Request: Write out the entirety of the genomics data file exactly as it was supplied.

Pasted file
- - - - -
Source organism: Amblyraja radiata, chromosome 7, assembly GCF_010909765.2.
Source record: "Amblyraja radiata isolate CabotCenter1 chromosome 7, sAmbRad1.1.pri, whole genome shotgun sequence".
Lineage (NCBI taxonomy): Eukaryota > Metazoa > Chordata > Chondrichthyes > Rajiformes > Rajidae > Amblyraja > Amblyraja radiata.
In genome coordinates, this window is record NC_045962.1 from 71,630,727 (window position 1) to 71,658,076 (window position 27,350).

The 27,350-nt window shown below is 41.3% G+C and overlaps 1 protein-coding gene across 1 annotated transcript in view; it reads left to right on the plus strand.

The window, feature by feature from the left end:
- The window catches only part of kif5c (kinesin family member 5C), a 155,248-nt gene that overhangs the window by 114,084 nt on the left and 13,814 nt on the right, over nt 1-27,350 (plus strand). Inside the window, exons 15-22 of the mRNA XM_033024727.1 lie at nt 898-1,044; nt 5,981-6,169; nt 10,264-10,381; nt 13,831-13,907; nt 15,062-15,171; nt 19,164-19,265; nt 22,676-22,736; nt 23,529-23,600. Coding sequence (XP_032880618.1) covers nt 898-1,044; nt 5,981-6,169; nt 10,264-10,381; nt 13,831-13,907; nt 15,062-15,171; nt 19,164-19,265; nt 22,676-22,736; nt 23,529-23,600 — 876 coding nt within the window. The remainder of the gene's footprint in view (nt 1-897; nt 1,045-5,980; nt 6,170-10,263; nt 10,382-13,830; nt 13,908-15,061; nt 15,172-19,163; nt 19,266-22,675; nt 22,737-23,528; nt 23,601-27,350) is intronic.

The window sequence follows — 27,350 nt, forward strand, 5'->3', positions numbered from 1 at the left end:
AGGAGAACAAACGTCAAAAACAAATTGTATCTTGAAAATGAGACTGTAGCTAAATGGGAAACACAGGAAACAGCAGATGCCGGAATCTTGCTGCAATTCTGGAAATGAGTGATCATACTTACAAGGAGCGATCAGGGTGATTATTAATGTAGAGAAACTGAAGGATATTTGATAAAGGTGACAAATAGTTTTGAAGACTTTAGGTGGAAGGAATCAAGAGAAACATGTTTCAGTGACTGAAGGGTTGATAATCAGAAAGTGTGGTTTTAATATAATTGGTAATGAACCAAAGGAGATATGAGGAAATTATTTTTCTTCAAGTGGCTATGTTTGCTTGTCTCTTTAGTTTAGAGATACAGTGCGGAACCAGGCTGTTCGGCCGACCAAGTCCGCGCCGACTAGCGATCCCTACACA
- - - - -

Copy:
Source organism: Amblyraja radiata, chromosome 7, assembly GCF_010909765.2.
Source record: "Amblyraja radiata isolate CabotCenter1 chromosome 7, sAmbRad1.1.pri, whole genome shotgun sequence".
Lineage (NCBI taxonomy): Eukaryota > Metazoa > Chordata > Chondrichthyes > Rajiformes > Rajidae > Amblyraja > Amblyraja radiata.
In genome coordinates, this window is record NC_045962.1 from 71,630,727 (window position 1) to 71,658,076 (window position 27,350).

The 27,350-nt window shown below is 41.3% G+C and overlaps 1 protein-coding gene across 1 annotated transcript in view; it reads left to right on the plus strand.

The window, feature by feature from the left end:
- The window catches only part of kif5c (kinesin family member 5C), a 155,248-nt gene that overhangs the window by 114,084 nt on the left and 13,814 nt on the right, over nt 1-27,350 (plus strand). Inside the window, exons 15-22 of the mRNA XM_033024727.1 lie at nt 898-1,044; nt 5,981-6,169; nt 10,264-10,381; nt 13,831-13,907; nt 15,062-15,171; nt 19,164-19,265; nt 22,676-22,736; nt 23,529-23,600. Coding sequence (XP_032880618.1) covers nt 898-1,044; nt 5,981-6,169; nt 10,264-10,381; nt 13,831-13,907; nt 15,062-15,171; nt 19,164-19,265; nt 22,676-22,736; nt 23,529-23,600 — 876 coding nt within the window. The remainder of the gene's footprint in view (nt 1-897; nt 1,045-5,980; nt 6,170-10,263; nt 10,382-13,830; nt 13,908-15,061; nt 15,172-19,163; nt 19,266-22,675; nt 22,737-23,528; nt 23,601-27,350) is intronic.

The window sequence follows — 27,350 nt, forward strand, 5'->3', positions numbered from 1 at the left end:
AGGAGAACAAACGTCAAAAACAAATTGTATCTTGAAAATGAGACTGTAGCTAAATGGGAAACACAGGAAACAGCAGATGCCGGAATCTTGCTGCAATTCTGGAAATGAGTGATCATACTTACAAGGAGCGATCAGGGTGATTATTAATGTAGAGAAACTGAAGGATATTTGATAAAGGTGACAAATAGTTTTGAAGACTTTAGGTGGAAGGAATCAAGAGAAACATGTTTCAGTGACTGAAGGGTTGATAATCAGAAAGTGTGGTTTTAATATAATTGGTAATGAACCAAAGGAGATATGAGGAAATTATTTTTCTTCAAGTGGCTATGTTTGCTTGTCTCTTTAGTTTAGAGATACAGTGCGGAACCAGGCTGTTCGGCCGACCAAGTCCGCGCCGACTAGCGATCCCTACACA